Friday, 30 January 2015

Farewell the Shorebirds

Curlew Sandpiper
21st March – 19th April 2015

Over 5 million shorebirds migrate from Australia to breed in the Arctic – for some that’s the equivalent of doing 309 consecutive marathons with only one or two drink stops along the way. And what’s more, once they have nested and raised their young, they turn around and do it all again!

To celebrate this incredible journey BirdLife Australia together with the Australasian Wader Studies Group bring you Farewell Shorebirds, an exciting nationwide event that focuses on the fascinating lives of some of the 35 species of birds.

Checkout the website;

There is information about waders, their migratory flightpaths, their conservation. There is a petition to our federal environment minister Mr Hunt, to encourage him to do more about ensuring the
Bar-tailed Godwit
conservation and protection of migratory species and their habitats. There are also events.

We are planning a trip to Toorbul on the 4 April to Farewell the [Waders] Shorebirds. There will be birders there to assist your identification of these,sometimes difficult, species.

If you would like to know more or participate more with migratory birds check out

About the AWSG    [ ]

The Australasian Wader Studies Group (AWSG) was formed in 1981 as a special interest group of BirdLife Australia to coordinate and focus studies on waders, or shorebirds, in Australia and throughout their migration routes in the Asia Pacific.

Eastern Curlew
and / or  

Welcome to the Queensland Wader Study Group Website   [ ]

WADERS or shorebirds are a diverse group of wading birds that comprise 10% of Australia’s bird species.  Most are migrants from the northern hemisphere.  They make remarkable long-distance seasonal migrations and face numerous threats to their survival during these marathon journeys.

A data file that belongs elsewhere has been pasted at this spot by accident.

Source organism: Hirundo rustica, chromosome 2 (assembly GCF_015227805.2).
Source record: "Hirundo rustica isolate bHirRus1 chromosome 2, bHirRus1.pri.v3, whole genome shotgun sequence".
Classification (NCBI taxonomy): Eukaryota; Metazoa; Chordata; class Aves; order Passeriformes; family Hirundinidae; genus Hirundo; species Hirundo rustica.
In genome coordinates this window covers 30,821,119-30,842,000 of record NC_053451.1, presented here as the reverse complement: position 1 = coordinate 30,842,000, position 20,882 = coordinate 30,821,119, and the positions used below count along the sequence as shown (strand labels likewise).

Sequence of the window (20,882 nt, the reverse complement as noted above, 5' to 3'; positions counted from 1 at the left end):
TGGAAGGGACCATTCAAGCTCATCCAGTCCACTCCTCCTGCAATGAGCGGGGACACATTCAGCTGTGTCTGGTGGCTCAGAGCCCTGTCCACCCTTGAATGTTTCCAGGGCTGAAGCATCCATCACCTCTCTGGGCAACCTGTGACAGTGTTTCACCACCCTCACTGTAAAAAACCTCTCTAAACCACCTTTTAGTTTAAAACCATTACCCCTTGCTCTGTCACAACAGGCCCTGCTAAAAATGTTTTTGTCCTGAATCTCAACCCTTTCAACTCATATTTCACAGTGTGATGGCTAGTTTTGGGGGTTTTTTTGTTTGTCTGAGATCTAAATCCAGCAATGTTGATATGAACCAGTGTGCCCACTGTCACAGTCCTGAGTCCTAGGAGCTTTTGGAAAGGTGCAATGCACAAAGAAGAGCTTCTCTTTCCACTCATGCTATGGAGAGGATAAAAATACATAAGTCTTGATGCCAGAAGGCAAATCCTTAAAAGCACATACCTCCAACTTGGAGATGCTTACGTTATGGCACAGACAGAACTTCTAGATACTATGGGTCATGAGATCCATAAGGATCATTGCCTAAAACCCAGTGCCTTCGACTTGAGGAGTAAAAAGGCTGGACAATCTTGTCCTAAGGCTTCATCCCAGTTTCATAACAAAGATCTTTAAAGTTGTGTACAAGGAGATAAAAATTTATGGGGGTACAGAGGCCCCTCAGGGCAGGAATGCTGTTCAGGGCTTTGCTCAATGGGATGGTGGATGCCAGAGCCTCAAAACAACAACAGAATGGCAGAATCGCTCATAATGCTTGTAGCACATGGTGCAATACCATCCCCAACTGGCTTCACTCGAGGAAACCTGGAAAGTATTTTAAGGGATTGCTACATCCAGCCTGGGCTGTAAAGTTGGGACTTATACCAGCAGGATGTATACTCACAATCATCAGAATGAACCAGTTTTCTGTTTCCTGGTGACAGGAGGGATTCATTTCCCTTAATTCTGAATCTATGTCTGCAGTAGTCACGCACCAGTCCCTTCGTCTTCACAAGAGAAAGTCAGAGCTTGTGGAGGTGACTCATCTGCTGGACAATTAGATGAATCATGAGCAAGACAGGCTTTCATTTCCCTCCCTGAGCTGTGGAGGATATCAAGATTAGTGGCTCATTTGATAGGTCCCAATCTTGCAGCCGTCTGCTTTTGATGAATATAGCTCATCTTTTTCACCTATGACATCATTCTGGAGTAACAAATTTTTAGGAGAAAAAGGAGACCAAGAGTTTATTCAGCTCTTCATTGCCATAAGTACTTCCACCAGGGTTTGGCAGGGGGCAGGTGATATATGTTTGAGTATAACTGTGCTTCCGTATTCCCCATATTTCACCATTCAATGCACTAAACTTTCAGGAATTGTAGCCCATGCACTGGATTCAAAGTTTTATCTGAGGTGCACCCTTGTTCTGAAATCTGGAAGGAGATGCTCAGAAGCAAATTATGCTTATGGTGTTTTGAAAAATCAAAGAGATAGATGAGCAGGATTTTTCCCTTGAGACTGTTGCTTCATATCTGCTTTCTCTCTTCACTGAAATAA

The Queensland Wader Study Group (QWSG) was established in 1992 as a special interest group within Birds Queensland, to monitor wader populations in Queensland and to work towards their conservation.
The aim of this website is to share information about waders and QWSG’s activities with everyone interested in these special birds and to encourage participation in the conservation effort. Please see the “What’s New” page for details of Wader ID days and all our other activities. 
and / or
The Wader Study Group

International Wader Study Group

The International Wader Study Group is an organisation of enthusiastic professionals and amateurs researching waders, also called shorebirds. The involvement of the members of the IWSG in wader research ranges from observing waders in ones own ‘backyard’ to extensive, long-term studies aiming at a deeper understanding of spectacular wader phenomena like long-distance migration, living in extreme environments and variable reproductive strategies.
The IWSG brings together wader researchers from all continents, which has resulted in many joint research projects. The IWSG publishes a peer-reviewed scientific journal, Wader Study (formerly Wader Study Group Bulletin) and every year members exchange results and ideas during the annual conference, held at various locations in Europe which are always close to wader habitats.
The IWSG cooperates with nature and bird conservation organizations around the world and aims to inform on current threats to wader habitats and populations. The IWSG is open to everyone who wants to contribute to our understanding and appreciation of waders, shorebird and their habitats.
Membership of the IWSG is currently over 450 worldwide. Members can be found in over 50 countries around the world, including all European countries and  many in the Americas, Asia, Africa and Australasia.

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